I went into my third pastorate with 10 years of pastoral experience. My previous ministries had seen their share of difficulty and conflict, but only of the kinds common to any ministry setting. Over all, God had given me great success as a pastor, providing significant church growth and allowing me favor with people. I was happy in the church I just left, and they were happy with me. I just simply sensed God’s leading into the new setting. I think part of it was pride. Because of my past successes, though I denied it, I thought fairly highly of myself. Therefore, when the search committee of the new church explained that they had seen much conflict in the past, I was confident I could handle it. I entered the new position fully aware that the previous four pastors had been force-terminated and that the worship attendance had declined from around 1,000 to under 200. The committee told me they had not had good pastors and that they needed strong leadership. I was their guy. Of course, when I entered the new position, I knew there would be some conflict. I knew I would face difficulty. A sick and declining church does not reverse course overnight, and some people would likely be problematic. I had a pretty tough skin and a hard head, so I thought I could handle anything. Surprisingly, however, the honeymoon was sweet. I say it was a surprise because the previous pastor only lasted fifteen months. However, for well over a year, things went pretty well. Attendance increased, we started some new programs, and some good things were happening. Then things started heading south.
A few issues were arising at around the same time. For one thing, I made some decisions (not even major decisions) that were not popular. This led to some very nasty and untrue rumors about me. Also, a couple of people by this time had simply decided they didn’t like me. One person in particular would show up at my office at least once a week and tell me the things I “need to do.” When he saw that I only took some of his advice, he became very hostile toward me and started spreading the word that “the pastor thinks he knows everything and doesn’t listen to anyone” (he actually said this to my face). The worst thing, however, was that we had a new chairman of the personnel committee. I’m still not sure why, but this man who initially supported me, became my worst nightmare. Not only did he become extremely critical of me and the rest of the staff, but he proved to be a blatant liar. For example, when one of the committee members called me and urged me to attend the personnel committee meetings, I said, “I’ve never missed a meeting.” She said, “We’ve been meeting every week, and the chairman said he keeps asking you to come, but you refuse.” I had no idea they were meeting every week.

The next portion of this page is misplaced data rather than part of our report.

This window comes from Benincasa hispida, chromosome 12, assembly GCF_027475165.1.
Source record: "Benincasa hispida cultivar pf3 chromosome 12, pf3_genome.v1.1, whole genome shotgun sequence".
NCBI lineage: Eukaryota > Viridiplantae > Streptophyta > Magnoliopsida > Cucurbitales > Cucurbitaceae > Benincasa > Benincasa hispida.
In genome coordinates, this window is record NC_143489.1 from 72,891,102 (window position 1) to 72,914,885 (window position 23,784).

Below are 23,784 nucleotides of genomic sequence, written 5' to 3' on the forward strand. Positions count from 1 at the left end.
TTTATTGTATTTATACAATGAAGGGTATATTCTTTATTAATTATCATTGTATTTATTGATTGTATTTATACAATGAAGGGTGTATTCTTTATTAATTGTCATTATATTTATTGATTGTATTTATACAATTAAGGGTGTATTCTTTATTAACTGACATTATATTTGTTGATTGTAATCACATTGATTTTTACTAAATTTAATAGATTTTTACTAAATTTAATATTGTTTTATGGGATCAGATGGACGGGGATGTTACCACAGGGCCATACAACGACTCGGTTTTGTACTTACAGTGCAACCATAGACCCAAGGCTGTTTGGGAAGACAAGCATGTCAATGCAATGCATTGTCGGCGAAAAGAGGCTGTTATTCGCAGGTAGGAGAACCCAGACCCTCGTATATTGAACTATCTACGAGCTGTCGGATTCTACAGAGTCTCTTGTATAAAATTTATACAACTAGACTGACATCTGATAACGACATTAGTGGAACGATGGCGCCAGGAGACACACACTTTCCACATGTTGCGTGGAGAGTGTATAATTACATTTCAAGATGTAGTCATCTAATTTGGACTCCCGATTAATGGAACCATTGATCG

When I did meet with the committee the following week, I had already been experiencing about two years of false rumors and overt confrontations, so I was feeling somewhat beaten and much less confident. In the meeting, I was shocked at what I heard. They told me that “the church” was having “serious concerns about my leadership.” For one thing, I never visited hospitals. What? While I lived in a city with five hospitals (it once took me five hours to make one round of hospital visits), I rarely missed seeing a church member in the hospital. In fact, when the chairman’s father, who lived in another town, was in the hospital in our city, I visited him three times. Another issue was that I needed to start spending time with the staff. I said, “In addition to weekly staff meetings, weekly lunches together, frequent dinners in my home, and daily interactions in each others’ offices, how much time should I spend with them?” The response? “You don’t have weekly staff meetings.” When I produced a very thick file with four years of personal notes from the weekly staff meetings, they were unsatisfied, simply replying, “Well, the church doesn’t think you spend time with the staff, so you need to do something about it.” I was dumbfounded. I was being called on the carpet for these and other accusations that were demonstrably false, and the only reaction was that I needed to improve. Now don’t get me wrong. If they had actually told me of legitimate things I was doing wrong, I would have listened and made changes. That, however, was not the case. I just didn’t know what to do.